Here's a poem and a small story that I wrote:Opal Days and a Garage Sale
Peering into boxes I notice
a collection of discarded jewellery,
earring from the Fifties,
an Om gracelet from the Global Village,
then I pick up an opal brooch,
stare into its blueness,
remember the gift you once gave.
Irridescent kingfisher days at Sorrento,
lovemaking on summer nights.
‘Look at that sea,’ you’d said.
When your vision darkened - Vietnam
The artist’s flame blew out,
The embrace perfunctory,
and far-away eyes chilled me.
I pack the tiny brooch
into the plain cardboard box,
four dollars a neighbour is asking,
but I walk away elated
by the clarity of memory.Garage Sale
Mervyn Proud asked me to go with him to a few garage sales as he was trying to set up his flat after the awful marriage break-up where the Ex had taken just about everything - and kept the house. I'd seen Merv's flat. It was bare, so bland. He'd left almost everything behind, he said. The books, the tapes, the paintings, the desk where he wrote his poems.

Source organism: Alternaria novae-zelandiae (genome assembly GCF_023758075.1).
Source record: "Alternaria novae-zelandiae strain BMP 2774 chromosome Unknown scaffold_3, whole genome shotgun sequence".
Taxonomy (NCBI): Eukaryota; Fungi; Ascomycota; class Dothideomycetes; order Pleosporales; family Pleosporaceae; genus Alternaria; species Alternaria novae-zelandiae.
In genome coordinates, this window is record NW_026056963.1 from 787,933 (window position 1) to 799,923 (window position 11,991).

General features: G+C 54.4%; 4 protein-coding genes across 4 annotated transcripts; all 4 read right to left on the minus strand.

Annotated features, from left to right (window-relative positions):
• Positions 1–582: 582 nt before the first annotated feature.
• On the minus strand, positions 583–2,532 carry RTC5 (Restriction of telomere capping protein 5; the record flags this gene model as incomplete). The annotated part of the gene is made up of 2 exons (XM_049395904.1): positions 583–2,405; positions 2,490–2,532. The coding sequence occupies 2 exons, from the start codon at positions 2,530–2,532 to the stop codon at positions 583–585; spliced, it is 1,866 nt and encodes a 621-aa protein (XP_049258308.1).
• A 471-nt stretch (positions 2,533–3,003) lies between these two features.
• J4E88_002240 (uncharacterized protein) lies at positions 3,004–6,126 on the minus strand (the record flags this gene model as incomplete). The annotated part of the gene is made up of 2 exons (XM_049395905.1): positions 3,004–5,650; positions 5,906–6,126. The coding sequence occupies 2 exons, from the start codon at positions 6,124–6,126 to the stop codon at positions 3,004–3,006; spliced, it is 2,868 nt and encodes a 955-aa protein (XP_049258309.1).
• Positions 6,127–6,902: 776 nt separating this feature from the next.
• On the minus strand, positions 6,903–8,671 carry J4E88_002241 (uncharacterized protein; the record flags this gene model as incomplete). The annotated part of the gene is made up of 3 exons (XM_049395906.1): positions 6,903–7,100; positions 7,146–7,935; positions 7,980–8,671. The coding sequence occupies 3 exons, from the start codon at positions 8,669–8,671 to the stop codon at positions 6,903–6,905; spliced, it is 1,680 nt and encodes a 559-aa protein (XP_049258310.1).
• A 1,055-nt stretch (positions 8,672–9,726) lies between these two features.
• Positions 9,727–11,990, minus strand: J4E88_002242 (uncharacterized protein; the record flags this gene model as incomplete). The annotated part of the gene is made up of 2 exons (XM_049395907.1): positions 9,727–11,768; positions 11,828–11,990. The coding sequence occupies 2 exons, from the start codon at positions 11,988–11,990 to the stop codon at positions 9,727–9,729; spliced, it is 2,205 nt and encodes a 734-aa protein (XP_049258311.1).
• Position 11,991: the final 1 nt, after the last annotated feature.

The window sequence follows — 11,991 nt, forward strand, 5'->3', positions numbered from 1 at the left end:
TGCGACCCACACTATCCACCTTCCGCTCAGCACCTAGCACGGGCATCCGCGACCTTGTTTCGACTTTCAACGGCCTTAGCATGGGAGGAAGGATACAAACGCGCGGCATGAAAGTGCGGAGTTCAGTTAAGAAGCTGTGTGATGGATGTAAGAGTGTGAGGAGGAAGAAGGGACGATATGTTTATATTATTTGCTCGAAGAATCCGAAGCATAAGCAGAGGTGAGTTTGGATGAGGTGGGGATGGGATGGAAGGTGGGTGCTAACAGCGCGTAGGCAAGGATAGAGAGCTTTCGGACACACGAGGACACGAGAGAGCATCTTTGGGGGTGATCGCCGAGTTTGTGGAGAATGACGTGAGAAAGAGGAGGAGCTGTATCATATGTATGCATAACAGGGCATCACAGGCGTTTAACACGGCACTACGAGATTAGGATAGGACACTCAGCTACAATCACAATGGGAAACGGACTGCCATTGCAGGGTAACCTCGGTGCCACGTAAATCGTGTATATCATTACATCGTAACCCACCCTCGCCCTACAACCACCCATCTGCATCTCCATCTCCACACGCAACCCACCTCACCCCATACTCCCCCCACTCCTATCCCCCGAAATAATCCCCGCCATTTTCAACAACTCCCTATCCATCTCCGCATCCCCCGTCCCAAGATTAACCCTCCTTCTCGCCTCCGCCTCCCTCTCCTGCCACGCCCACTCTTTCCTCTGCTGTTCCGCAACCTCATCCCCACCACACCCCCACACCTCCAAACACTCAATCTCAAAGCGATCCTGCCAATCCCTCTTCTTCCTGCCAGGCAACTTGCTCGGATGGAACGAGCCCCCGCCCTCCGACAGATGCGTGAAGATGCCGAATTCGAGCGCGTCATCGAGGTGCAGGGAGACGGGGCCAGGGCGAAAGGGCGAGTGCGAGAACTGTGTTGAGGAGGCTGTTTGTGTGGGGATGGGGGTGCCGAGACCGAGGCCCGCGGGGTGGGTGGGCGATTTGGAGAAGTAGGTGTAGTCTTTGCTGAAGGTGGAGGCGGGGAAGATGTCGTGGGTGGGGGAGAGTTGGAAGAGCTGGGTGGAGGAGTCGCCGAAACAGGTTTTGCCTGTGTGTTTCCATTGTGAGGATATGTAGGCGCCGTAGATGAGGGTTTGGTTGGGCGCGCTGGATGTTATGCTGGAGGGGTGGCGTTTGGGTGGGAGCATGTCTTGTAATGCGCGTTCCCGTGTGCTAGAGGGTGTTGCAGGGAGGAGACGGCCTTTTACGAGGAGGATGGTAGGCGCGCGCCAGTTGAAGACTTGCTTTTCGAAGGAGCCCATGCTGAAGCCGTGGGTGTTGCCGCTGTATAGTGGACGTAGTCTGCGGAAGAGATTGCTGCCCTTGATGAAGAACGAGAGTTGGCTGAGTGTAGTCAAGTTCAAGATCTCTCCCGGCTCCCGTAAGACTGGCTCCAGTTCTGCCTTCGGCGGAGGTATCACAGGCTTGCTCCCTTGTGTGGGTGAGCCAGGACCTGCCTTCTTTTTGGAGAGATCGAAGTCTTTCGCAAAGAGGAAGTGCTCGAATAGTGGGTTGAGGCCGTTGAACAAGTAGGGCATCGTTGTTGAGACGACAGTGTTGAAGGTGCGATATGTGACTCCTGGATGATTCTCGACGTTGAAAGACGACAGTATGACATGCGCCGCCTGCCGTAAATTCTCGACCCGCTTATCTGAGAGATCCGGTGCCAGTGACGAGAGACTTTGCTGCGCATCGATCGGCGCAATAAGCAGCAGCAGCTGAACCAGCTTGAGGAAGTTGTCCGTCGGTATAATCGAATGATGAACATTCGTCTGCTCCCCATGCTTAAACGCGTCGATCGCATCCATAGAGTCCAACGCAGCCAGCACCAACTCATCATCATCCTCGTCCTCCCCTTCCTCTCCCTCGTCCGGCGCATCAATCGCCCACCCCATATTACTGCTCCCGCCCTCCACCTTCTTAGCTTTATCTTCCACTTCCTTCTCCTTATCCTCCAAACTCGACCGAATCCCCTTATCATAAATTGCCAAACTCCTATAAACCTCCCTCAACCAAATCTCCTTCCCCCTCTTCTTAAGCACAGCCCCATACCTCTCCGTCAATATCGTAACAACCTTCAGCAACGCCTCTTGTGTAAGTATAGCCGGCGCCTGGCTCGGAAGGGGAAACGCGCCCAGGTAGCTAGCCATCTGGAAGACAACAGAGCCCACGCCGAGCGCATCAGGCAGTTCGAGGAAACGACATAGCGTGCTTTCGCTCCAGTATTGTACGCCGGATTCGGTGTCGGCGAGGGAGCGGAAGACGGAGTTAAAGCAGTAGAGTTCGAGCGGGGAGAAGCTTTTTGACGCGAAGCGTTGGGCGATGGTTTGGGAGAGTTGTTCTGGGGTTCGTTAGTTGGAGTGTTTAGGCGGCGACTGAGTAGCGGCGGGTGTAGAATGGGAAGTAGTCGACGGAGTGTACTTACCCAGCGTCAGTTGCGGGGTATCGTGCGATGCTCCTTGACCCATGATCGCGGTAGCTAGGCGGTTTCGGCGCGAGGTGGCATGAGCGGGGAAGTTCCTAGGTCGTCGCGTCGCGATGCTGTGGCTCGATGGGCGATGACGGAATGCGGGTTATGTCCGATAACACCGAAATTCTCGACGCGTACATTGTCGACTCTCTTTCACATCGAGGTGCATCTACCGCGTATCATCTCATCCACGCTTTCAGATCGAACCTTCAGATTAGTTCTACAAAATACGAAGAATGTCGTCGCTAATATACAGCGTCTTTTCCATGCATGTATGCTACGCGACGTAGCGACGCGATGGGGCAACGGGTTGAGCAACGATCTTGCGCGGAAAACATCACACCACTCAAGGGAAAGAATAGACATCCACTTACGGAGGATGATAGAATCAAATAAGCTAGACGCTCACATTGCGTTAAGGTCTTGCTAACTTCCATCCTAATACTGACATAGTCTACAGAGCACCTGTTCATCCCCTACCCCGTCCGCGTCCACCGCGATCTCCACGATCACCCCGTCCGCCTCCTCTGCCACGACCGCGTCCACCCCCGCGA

We'd met in a class at the Gordon. I wasn't his 'new flame' - just a concerned new friend. He'd torn out a section of the Geelong Advertiser, circled three advertisements. There wasn't anything worthwhile in the three sales we browsed through; he only bought a few pots and pans and cushions. Then I noticed another garage sale in the next suburb. He was reluctant, said to call it a day, but I persisted.
The drive in front of the nice Californian Bungalow was like an op shop, with splashes of hectic colour, succulants in pots, household linen, a bit of everything. Another person trying to tidy up a life no doubt. Merv stood at the gate. He just wasn’t interested at all as I browsed.
I picked about the junk but only wanted some recordings by the Seekers. I paid $2 for each of them. The sour-faced woman holding onto a biscuit tin full of coins sat behind a table. I noticed a small box full of jewellery in front of her and asked, 'May I have a look?'
A lovely ring and matching earrings drew my attention and I knew I must have them. There was a price sticker, $40, which was a lot for a Saturday morning browse, but I offered her $15 and she took it. Lucky me!
A border collie dog in the back yard kept barking loudly and the woman scowled and yelled at it to shut up, but it was smart enough to try to undo the gate latch.
A large oak desk was sitting on the verandah behind the woman and I thought that would be exactly what Merv might want. Just as I was about to call his attention to it, the black and white border collie dog, escaping from the back yard, lunged towards us. A fine-looking dog, over fed, but with intelligence in her eyes.
Even as I warned, 'Careful! Don't pat other people's dogs, Merv!' he was patting the dog and putting his arms around the slobbering creature.
'Hullo, Bonnie. Do you miss me?' he said.